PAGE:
As AdAge reports, "Blink to Speak" was created by the design agency TBWA/India for the NeuroGen Brain & Spine Institute and the Asha Ek Hope Foundation. The language takes advantage of one of the few motor functions many paralyzed people have at their disposal: eye movement. Designers had a limited number of moves to work with—looking up, down, left, or right; closing one or both eyes—but they figured out how to use these building blocks to create a sophisticated way to get information across. The final product consists of eight alphabets and messages like "get doctor" and "entertainment" meant to facilitate communication between patients and caregivers.

Inside of a language book.
Sagar.jadhav01, Wikimedia Commons // CC BY-SA 4.0

This isn't the only tool that allows paralyzed people to "speak" through facial movements, but unlike most other options currently available, Blink to Speak doesn't require any expensive technology. The project's potential impact on the lives of people with paralysis earned it the Health Grand Prix for Good at the Cannes Lions International Festival of Creativity earlier in June.

The groups behind Blink to Speak have produced thousands of print copies of the language guide and have made it available online as an ebook. To learn the language yourself or share it with someone you know, you can download it for free here.

[h/t AdAge]

How Bats Protect Rare Books at This Portuguese Library

Visit the Joanina Library at the University of Coimbra in Portugal at night and you might think the building has a bat problem. It's true that common pipistrelle bats live there, occupying the space behind the bookshelves by day and swooping beneath the arched ceilings and in and out of windows once the sun goes down, but they're not a problem. As Smithsonian reports, the bats play a vital role in preserving the institution's manuscripts, so librarians are in no hurry to get rid of them.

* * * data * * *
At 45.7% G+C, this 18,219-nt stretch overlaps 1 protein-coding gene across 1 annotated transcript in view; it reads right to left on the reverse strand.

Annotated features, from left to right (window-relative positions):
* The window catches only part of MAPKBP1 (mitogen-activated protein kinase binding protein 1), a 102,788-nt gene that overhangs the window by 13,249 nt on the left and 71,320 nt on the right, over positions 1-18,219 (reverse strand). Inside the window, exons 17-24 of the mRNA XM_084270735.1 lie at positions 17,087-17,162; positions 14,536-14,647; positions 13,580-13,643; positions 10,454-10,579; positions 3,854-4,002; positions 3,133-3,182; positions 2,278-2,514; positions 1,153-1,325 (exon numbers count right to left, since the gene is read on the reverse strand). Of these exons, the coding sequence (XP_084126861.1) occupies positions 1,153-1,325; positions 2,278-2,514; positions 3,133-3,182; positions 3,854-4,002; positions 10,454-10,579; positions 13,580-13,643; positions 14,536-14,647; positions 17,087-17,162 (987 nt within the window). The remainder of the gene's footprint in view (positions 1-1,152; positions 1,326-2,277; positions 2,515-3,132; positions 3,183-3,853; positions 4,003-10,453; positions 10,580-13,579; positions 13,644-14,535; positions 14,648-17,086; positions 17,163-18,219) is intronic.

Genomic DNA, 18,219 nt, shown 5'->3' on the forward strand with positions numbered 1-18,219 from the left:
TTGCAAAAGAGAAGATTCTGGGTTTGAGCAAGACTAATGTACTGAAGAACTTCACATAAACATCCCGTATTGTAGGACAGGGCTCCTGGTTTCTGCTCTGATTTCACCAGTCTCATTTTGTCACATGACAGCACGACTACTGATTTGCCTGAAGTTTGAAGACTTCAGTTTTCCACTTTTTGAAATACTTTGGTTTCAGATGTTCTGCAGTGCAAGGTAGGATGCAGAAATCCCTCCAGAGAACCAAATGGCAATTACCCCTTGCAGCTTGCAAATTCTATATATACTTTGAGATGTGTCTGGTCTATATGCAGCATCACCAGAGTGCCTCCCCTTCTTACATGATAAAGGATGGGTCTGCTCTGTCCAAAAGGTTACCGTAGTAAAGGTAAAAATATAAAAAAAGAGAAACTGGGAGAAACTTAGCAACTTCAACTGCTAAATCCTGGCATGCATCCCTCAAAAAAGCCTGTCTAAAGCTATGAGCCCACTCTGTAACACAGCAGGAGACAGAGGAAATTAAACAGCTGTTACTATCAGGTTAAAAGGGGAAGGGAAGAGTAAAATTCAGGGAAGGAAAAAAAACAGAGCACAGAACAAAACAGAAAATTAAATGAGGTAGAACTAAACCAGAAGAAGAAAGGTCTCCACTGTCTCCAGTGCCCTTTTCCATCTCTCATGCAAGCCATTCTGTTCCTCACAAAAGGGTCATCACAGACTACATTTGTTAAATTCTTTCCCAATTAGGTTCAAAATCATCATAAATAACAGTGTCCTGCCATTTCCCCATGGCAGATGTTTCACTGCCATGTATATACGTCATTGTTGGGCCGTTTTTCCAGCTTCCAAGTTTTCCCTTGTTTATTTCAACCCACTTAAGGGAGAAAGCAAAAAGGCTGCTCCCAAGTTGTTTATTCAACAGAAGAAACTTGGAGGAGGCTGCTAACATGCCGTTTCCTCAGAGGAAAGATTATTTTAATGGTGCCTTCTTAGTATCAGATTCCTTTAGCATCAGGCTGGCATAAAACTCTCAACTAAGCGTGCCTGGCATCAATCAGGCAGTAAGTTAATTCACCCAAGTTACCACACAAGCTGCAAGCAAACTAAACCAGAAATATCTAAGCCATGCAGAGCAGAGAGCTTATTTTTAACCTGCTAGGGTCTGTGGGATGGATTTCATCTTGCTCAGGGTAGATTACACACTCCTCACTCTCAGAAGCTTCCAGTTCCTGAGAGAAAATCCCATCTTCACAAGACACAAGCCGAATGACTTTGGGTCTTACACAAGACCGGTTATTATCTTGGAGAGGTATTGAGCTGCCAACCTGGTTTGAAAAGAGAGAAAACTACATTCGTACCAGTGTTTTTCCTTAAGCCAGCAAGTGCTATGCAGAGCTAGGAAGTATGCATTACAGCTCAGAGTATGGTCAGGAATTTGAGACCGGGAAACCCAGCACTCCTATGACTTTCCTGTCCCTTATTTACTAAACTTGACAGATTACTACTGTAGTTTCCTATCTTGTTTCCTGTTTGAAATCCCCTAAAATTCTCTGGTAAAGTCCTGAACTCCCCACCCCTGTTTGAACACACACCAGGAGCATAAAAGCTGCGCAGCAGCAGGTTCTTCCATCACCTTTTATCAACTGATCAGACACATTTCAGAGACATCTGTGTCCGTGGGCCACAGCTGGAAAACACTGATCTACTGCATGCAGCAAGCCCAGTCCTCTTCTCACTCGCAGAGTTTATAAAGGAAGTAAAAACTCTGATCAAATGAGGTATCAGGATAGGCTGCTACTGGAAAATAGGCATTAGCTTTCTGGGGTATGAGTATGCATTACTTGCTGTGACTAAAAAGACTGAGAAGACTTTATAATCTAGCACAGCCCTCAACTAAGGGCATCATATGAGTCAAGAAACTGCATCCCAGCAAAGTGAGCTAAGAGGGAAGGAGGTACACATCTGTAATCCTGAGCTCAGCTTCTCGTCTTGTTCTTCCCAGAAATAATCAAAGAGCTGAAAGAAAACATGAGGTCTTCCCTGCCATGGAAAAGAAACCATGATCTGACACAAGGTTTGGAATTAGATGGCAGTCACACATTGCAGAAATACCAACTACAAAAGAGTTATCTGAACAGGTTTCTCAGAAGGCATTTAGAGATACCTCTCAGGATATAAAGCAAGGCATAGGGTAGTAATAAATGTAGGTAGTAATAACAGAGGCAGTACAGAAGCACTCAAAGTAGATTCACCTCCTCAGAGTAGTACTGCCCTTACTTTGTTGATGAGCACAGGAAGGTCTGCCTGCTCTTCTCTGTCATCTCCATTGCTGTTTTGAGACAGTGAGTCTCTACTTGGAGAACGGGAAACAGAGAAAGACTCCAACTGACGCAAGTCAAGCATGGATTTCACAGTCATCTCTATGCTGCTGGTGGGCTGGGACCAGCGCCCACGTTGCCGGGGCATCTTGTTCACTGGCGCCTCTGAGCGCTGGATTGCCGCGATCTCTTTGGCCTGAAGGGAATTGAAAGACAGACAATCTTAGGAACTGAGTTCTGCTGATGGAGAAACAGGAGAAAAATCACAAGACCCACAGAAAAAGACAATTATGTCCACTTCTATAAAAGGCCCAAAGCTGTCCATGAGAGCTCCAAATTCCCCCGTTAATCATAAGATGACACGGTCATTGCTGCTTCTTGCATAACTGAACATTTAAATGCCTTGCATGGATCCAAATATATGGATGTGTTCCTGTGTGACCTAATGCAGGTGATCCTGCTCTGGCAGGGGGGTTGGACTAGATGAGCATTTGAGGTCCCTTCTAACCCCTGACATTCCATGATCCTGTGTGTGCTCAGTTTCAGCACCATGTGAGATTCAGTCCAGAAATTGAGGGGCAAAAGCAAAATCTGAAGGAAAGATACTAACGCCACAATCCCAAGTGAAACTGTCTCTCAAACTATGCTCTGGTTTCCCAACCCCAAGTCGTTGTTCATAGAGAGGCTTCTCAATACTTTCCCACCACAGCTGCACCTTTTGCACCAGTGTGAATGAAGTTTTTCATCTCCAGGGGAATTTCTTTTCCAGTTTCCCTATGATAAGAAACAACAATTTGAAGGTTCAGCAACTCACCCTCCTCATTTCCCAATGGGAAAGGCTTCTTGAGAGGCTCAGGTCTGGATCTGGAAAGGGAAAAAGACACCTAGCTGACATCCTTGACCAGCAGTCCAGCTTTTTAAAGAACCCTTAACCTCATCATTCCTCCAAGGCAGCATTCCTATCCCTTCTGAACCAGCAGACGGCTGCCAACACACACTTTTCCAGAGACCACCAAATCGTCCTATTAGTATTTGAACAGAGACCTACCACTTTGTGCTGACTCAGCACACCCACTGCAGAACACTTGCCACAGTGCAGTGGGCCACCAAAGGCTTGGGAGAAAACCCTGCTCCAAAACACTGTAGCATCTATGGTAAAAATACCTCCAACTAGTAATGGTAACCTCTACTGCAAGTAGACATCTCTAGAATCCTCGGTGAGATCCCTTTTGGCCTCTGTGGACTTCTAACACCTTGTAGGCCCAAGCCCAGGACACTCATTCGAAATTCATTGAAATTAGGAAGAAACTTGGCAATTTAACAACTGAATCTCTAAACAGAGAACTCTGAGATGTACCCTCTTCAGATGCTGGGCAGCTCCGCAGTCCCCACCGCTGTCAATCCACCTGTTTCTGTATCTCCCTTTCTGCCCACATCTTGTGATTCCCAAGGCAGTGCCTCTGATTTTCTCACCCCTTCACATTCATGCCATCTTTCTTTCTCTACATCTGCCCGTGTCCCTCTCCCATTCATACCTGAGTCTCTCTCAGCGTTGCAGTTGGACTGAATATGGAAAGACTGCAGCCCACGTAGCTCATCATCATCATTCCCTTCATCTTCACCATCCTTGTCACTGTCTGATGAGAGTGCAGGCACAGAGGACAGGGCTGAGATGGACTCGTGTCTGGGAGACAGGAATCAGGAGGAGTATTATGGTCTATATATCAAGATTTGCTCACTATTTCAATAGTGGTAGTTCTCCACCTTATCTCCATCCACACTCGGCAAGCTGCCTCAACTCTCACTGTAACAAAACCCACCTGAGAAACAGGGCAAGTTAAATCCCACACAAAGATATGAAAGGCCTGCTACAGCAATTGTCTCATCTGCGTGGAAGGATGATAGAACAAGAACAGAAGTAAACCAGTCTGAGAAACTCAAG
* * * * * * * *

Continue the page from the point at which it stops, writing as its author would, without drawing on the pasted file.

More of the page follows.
The bats that live in the library don't damage the books and, because they're nocturnal, they usually don't bother the human guests. The much bigger danger to the collection is the insect population. Many bug species are known to gnaw on paper, which could be disastrous for the library's rare items that date from before the 19th century. The bats act as a natural form of pest control: At night, they feast on the insects that would otherwise feast on library books.

The Joanina Library is famous for being one of the most architecturally stunning libraries on earth. It was constructed before 1725, but when exactly the bats arrived is unknown. Librarians can say for sure they've been flapping around the halls since at least the 1800s.

Though bats have no reason to go after the materials, there is one threat they pose to the interior: falling feces. Librarians protect against this by covering their 18th-century tables with fabric made from animal skin at night and cleaning the floors of guano every morning.

[h/t Smithsonian]